Why study Psychology?
Psychology is an interesting subject to study because people are interesting. However, psychology is also very complicated because, unsurprisingly, people are also very complicated. It’s human tendency, therefore often inaccurate and biased, to oversimplify why things happen and why people behave the way they do; especially other people. But think about a difficult decision you made recently; was your decision and subsequent behaviour based on a simple and easily explainable process?
Consider...Would everyone have made the same decision?Could you have made a different decision?
‘You’, are a infinitely complex kaleidoscope of biology, experience, conscious and unconscious thought; more complex than anything yet discovered in the universe. You are unpredictable, unsimplifiable and potentially unreplicable. No one will ever understand your current mental state as well as you do at this very moment, not even yourself in a few minutes time
So while physicists inspect atoms and biologists dissect anatomy, we psychologists are trying to is understand the universe's most complex phenomenon; the conscious homosapien. It’s therefore rather difficult, and so it should be.
How is the Department ?
In 2018 we were delighted to celebrate 82% of our students received a B grade and 54% of our students receiving A or A* grades. Many have gone onto study Psychology at highly regarded academic institutions. Regardless of your further aspirations, Psychology is a well recognised and challenging A-level that develops many of the skills required for undergraduate study.
What will I study?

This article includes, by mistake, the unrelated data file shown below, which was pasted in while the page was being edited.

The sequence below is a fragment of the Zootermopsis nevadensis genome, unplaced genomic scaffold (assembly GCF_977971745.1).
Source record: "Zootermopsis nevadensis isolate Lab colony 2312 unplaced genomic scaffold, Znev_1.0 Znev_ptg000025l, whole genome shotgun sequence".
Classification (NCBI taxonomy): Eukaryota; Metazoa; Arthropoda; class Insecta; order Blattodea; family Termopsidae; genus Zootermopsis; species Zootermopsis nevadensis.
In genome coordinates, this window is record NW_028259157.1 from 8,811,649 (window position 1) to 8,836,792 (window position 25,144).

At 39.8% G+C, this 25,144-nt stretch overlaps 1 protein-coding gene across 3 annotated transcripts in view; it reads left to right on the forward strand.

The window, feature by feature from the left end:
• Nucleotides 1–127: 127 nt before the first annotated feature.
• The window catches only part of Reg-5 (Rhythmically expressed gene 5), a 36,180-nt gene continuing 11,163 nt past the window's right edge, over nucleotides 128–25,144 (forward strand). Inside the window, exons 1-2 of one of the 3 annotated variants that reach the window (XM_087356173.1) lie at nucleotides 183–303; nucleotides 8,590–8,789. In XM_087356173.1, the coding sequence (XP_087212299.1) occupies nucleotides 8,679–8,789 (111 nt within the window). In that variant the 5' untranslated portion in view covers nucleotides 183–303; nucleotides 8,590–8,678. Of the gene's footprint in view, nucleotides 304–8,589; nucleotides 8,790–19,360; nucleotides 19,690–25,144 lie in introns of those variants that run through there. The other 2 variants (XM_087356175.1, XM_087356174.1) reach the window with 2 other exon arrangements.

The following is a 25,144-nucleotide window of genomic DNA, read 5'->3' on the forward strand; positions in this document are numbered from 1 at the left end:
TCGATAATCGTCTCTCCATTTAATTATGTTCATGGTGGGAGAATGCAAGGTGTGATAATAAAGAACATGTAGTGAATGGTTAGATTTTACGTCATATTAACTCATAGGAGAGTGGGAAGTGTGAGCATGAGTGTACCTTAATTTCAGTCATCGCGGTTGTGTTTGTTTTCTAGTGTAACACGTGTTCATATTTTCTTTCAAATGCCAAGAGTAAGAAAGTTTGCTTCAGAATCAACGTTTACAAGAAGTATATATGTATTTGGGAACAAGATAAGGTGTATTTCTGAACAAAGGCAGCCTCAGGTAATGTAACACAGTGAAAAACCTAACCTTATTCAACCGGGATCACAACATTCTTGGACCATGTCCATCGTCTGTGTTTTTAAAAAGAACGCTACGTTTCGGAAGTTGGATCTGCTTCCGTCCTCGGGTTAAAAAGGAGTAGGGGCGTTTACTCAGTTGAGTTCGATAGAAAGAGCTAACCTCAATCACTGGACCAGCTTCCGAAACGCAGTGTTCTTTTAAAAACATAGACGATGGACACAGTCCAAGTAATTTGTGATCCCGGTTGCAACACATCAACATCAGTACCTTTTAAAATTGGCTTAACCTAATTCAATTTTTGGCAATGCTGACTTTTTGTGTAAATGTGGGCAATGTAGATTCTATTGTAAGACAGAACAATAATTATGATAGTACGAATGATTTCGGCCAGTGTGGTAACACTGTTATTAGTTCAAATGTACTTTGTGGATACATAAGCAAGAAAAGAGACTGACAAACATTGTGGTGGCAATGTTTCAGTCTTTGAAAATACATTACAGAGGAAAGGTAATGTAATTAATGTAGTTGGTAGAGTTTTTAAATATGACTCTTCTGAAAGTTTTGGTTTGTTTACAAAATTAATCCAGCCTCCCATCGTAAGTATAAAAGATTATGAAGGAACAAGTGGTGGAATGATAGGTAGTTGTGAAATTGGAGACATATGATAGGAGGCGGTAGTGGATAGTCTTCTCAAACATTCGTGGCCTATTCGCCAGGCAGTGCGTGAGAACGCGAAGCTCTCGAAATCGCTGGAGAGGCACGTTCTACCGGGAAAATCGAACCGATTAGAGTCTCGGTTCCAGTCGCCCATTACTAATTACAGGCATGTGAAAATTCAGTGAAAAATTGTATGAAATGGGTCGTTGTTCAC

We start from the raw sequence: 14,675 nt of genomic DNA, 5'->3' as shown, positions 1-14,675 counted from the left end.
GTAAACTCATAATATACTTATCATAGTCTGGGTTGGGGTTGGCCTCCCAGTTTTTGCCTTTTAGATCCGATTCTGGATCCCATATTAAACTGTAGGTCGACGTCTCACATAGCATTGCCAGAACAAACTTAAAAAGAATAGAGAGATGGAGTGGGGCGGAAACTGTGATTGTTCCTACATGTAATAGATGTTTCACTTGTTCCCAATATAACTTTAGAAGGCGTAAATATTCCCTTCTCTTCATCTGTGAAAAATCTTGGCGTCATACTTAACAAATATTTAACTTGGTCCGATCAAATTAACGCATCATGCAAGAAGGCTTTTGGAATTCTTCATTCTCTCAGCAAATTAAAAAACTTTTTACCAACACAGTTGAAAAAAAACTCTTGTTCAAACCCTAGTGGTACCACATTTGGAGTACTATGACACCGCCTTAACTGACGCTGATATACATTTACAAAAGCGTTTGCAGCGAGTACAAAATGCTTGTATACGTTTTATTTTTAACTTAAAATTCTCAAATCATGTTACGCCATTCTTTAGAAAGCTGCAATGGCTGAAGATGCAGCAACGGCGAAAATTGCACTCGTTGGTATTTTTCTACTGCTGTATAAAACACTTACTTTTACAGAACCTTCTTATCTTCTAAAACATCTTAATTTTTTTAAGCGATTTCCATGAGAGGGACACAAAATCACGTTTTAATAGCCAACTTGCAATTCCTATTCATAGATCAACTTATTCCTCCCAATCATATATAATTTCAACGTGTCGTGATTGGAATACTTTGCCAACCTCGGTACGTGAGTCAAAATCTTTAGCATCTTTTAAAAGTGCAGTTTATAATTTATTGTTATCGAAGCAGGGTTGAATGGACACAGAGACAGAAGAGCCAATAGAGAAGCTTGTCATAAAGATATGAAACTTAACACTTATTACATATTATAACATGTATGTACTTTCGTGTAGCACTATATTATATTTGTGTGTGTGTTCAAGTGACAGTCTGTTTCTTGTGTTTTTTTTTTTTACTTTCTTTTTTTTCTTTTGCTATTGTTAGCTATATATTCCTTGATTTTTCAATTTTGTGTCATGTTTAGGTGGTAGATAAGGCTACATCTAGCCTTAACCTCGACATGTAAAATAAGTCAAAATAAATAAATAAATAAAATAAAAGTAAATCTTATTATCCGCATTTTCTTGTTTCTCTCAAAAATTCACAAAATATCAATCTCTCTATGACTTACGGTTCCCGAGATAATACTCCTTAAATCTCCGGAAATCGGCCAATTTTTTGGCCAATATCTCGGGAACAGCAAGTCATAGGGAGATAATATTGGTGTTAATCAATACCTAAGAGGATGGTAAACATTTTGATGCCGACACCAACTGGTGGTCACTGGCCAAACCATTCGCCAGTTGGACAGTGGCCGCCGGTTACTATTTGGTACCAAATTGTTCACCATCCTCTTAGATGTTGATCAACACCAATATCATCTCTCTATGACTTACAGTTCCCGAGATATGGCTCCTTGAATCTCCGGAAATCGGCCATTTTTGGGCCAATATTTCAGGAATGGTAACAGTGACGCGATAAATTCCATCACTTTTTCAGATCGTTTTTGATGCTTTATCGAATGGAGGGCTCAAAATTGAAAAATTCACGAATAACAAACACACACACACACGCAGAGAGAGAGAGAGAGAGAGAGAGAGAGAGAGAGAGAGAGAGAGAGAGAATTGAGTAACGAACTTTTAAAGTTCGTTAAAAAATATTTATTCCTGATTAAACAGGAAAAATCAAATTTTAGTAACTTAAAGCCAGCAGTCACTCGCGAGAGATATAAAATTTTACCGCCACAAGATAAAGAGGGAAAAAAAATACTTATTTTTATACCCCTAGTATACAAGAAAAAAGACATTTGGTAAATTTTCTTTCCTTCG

This paper looks at some of the main approaches within Psychology including the learning, cognitive, biological, psychodynamic and humanistic approach. Research methods and biopsychology is also explored and amongst other things, students will learn about the divisions of the nervous system and localisation of function in the brain.
Paper 3: Issues and options in Psychology
(33.3% of A Level – 2 hour exam)
For this paper students will need to know about issues and debates in Psychology such as the nature vs nurture debate and free will and determinism. Various forms of bias in research will be considered and students will study three areas of Psychology in detail: Relationships, Eating behaviour and Forensic Psychology.
How will I study?
Social Influence - To what extent are people influenced by those around them?
Memory - How to our memory systems work, what are their limitations and how can we improve them?
Attachment - How does our first relationship with our primary caregiver shape the rest of our lives?
Psychopathology- Why do people develop mental illness and how can we best treat them?
Approaches- Are people primarily shaped by biological process in the brain, their environment, their conscious thoughts, subconscious urges or the people around them?
Biopsychology- How exactly does the brain work and do different parts do specific tasks?
Methods - How do researchers experiment on thinking human participants and what are the relative strengths and weaknesses of these methods?
Issues and Debates - Do humans have freewill? Can complex behaviour be reduced to simple processes?
Schizophrenia- What are the symptomsof Schizophrenia? Why do people develop these symptoms and what are the relative strengths and weakness of the different treatments currently available?
Relationships- What processes guid the formation, maintenance and breakdown of romantic relationships?
Aggression- What biological and social process make people aggressive and how should we treat pathological levels of aggression?
HOW IS THE COURSE STRUCTURED?
Psychology will be examined on year 12 content and year 13 content at the end of their second year of study. They will sit a total of three exams at the end of year 13. This is in line with wider changes to A Levels being implemented in the next few years. There will be mock exams for year 12 in late June and for year 13 in January. The A Level qualification will have a maths component of at least 10%.
Each paper last 2 hours and are equakly weighted with the exception of Research methods which is a double weighted module in Paper 2.
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